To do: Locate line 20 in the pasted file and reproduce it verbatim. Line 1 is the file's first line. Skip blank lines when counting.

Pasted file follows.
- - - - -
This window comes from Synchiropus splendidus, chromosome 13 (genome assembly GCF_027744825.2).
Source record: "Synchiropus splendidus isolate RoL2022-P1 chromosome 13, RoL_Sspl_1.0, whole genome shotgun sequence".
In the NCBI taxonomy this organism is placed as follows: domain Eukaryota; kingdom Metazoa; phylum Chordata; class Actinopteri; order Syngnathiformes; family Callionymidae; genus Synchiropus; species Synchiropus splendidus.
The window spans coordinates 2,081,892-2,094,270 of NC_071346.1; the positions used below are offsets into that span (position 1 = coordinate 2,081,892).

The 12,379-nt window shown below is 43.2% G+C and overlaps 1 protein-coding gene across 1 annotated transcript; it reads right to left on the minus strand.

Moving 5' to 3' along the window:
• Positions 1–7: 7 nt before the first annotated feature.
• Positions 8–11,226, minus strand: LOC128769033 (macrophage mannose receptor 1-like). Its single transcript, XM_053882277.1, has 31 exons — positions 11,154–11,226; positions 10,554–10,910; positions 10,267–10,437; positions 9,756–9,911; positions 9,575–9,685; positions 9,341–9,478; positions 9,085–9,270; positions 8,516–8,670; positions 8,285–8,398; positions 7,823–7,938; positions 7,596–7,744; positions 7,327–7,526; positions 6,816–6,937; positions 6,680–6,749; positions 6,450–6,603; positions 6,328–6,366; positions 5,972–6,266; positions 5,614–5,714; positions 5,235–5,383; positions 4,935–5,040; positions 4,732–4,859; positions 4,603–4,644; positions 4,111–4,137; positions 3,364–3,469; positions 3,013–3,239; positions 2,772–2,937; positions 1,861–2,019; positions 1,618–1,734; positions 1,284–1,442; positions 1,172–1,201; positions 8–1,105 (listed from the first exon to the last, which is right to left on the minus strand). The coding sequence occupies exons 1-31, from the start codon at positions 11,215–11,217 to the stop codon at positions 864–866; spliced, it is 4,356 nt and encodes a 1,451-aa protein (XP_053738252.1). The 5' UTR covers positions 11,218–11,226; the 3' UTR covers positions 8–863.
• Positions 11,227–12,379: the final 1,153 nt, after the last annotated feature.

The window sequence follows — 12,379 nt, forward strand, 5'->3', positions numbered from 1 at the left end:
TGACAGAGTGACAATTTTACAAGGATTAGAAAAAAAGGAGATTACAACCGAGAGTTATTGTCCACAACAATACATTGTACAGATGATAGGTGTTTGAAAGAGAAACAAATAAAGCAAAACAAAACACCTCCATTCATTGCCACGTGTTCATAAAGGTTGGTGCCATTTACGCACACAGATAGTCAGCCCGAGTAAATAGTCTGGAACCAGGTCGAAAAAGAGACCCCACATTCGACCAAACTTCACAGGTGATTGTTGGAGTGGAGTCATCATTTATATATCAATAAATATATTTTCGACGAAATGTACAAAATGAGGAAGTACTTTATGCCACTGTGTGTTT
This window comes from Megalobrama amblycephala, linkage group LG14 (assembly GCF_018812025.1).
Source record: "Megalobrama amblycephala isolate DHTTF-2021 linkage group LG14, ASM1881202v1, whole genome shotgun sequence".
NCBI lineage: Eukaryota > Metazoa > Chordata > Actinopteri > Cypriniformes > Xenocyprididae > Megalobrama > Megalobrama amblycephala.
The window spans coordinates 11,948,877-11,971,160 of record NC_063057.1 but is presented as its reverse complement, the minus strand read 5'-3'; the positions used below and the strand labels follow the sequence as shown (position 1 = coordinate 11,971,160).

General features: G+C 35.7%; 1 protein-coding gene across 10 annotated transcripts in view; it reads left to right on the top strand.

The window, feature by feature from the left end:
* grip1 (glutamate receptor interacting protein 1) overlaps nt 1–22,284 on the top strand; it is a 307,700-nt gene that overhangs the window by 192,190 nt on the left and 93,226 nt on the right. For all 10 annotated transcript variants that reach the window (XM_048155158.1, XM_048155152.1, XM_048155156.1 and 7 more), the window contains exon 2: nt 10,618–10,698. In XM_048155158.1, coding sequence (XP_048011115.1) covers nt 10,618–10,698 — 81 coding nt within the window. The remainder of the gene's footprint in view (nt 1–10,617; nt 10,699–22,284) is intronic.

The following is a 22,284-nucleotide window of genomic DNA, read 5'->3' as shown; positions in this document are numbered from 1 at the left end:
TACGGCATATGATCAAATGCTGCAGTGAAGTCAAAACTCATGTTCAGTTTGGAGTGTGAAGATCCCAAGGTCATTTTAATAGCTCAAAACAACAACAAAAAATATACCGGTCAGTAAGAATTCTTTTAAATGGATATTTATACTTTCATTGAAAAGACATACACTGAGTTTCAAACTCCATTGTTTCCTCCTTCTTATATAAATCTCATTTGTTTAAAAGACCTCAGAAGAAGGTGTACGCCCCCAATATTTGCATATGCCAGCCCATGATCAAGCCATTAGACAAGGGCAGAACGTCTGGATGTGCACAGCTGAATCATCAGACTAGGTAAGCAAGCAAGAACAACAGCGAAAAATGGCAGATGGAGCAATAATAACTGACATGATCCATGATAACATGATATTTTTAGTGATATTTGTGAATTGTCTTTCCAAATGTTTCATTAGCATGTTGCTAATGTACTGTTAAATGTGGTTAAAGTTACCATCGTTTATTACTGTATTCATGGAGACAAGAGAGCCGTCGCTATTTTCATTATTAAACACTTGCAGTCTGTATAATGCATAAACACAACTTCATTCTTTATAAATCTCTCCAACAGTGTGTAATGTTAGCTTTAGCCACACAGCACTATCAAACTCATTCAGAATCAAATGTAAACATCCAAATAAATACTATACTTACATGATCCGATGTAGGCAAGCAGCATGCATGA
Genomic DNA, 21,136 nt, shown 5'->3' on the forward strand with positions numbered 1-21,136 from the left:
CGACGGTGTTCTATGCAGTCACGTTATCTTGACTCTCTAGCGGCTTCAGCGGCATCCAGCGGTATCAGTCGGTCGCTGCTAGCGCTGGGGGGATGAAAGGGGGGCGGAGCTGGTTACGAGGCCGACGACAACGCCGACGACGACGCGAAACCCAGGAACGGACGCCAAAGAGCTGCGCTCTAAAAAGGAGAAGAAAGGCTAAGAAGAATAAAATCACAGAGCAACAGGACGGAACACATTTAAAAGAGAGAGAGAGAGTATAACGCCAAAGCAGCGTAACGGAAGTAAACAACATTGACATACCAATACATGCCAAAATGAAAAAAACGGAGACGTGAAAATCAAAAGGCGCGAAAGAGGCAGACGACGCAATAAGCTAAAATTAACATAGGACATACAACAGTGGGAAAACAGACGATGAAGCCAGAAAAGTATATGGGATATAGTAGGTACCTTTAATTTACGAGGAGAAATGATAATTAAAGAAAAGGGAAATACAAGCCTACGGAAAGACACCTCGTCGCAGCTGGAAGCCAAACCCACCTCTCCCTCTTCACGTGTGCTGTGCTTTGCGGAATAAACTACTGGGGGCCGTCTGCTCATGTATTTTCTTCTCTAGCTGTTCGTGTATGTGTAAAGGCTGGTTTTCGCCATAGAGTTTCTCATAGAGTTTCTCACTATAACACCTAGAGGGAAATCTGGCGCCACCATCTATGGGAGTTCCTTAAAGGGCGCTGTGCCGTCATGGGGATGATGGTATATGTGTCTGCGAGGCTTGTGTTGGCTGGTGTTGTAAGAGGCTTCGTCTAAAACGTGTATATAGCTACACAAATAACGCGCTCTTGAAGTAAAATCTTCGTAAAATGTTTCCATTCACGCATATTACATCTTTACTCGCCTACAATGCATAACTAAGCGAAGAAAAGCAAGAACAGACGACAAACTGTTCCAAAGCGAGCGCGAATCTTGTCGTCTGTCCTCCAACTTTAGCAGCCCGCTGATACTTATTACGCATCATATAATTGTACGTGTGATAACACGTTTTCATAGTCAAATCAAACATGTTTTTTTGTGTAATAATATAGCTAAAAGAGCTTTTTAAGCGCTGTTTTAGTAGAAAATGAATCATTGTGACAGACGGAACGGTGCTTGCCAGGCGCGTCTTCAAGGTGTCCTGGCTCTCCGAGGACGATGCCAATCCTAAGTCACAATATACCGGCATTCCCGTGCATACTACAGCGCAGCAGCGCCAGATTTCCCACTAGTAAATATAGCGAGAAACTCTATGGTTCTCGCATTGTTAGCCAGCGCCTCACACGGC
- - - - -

TACGGCATATGATCAAATGCTGCAGTGAAGTCAAAACTCATGTTCAGTTTGGAGTGTGAAGATCCCAAGGTCATTTTAATAGCTCAAAACAACAACAAAAAATATACCGGTCAGTAAGAATTCTTTTAAATGGATATTTATACTTTCATTGAAAAGACATACACTGAGTTTCAAACTCCATTGTTTCCTCCTTCTTATATAAATCTCATTTGTTTAAAAGACCTCAGAAGAAGGTGTACGCCCCCAATATTTGCATATGCCAGCCCATGATCAAGCCATTAGACAAGGGCAGAACGTCTGGATGTGCACAGCTGAATCATCAGACTAGGTAAGCAAGCAAGAACAACAGCGAAAAATGGCAGATGGAGCAATAATAACTGACATGATCCATGATAACATGATATTTTTAGTGATATTTGTGAATTGTCTTTCCAAATGTTTCATTAGCATGTTGCTAATGTACTGTTAAATGTGGTTAAAGTTACCATCGTTTATTACTGTATTCATGGAGACAAGAGAGCCGTCGCTATTTTCATTATTAAACACTTGCAGTCTGTATAATGCATAAACACAACTTCATTCTTTATAAATCTCTCCAACAGTGTGTAATGTTAGCTTTAGCCACACAGCACTATCAAACTCATTCAGAATCAAATGTAAACATCCAAATAAATACTATACTTACATGATCCGATGTAGGCAAGCAGCATGCATGA